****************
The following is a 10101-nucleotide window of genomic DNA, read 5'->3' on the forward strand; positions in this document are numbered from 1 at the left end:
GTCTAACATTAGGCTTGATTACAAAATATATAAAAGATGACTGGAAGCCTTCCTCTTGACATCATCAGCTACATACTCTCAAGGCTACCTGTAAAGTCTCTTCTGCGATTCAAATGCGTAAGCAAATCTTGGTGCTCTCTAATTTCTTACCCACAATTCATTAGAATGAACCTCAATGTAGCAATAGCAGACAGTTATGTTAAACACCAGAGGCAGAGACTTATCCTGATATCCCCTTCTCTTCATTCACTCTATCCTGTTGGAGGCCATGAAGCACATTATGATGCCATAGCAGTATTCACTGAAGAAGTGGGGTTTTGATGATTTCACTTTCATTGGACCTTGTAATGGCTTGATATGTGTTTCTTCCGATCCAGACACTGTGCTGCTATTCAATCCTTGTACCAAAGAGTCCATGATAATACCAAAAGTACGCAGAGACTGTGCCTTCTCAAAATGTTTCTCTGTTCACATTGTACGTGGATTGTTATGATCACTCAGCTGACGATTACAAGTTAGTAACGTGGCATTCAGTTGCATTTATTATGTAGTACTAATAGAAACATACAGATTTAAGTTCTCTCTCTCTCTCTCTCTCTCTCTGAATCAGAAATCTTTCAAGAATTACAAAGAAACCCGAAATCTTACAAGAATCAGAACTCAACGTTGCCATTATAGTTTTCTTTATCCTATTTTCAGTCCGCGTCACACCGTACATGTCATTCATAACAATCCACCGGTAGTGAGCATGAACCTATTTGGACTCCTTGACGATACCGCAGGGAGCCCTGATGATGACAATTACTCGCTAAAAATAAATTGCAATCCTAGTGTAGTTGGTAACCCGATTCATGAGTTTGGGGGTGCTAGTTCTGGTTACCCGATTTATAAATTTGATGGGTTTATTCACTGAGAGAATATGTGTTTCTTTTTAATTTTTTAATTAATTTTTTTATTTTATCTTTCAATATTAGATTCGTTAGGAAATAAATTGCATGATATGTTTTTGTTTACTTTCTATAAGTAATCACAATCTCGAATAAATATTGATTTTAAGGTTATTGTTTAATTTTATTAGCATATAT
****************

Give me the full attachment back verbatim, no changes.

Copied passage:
The following is a 10101-nucleotide window of genomic DNA, read 5'->3' on the forward strand; positions in this document are numbered from 1 at the left end:
GTCTAACATTAGGCTTGATTACAAAATATATAAAAGATGACTGGAAGCCTTCCTCTTGACATCATCAGCTACATACTCTCAAGGCTACCTGTAAAGTCTCTTCTGCGATTCAAATGCGTAAGCAAATCTTGGTGCTCTCTAATTTCTTACCCACAATTCATTAGAATGAACCTCAATGTAGCAATAGCAGACAGTTATGTTAAACACCAGAGGCAGAGACTTATCCTGATATCCCCTTCTCTTCATTCACTCTATCCTGTTGGAGGCCATGAAGCACATTATGATGCCATAGCAGTATTCACTGAAGAAGTGGGGTTTTGATGATTTCACTTTCATTGGACCTTGTAATGGCTTGATATGTGTTTCTTCCGATCCAGACACTGTGCTGCTATTCAATCCTTGTACCAAAGAGTCCATGATAATACCAAAAGTACGCAGAGACTGTGCCTTCTCAAAATGTTTCTCTGTTCACATTGTACGTGGATTGTTATGATCACTCAGCTGACGATTACAAGTTAGTAACGTGGCATTCAGTTGCATTTATTATGTAGTACTAATAGAAACATACAGATTTAAGTTCTCTCTCTCTCTCTCTCTCTCTCTGAATCAGAAATCTTTCAAGAATTACAAAGAAACCCGAAATCTTACAAGAATCAGAACTCAACGTTGCCATTATAGTTTTCTTTATCCTATTTTCAGTCCGCGTCACACCGTACATGTCATTCATAACAATCCACCGGTAGTGAGCATGAACCTATTTGGACTCCTTGACGATACCGCAGGGAGCCCTGATGATGACAATTACTCGCTAAAAATAAATTGCAATCCTAGTGTAGTTGGTAACCCGATTCATGAGTTTGGGGGTGCTAGTTCTGGTTACCCGATTTATAAATTTGATGGGTTTATTCACTGAGAGAATATGTGTTTCTTTTTAATTTTTTAATTAATTTTTTTATTTTATCTTTCAATATTAGATTCGTTAGGAAATAAATTGCATGATATGTTTTTGTTTACTTTCTATAAGTAATCACAATCTCGAATAAATATTGATTTTAAGGTTATTGTTTAATTTTATTAGCATATAT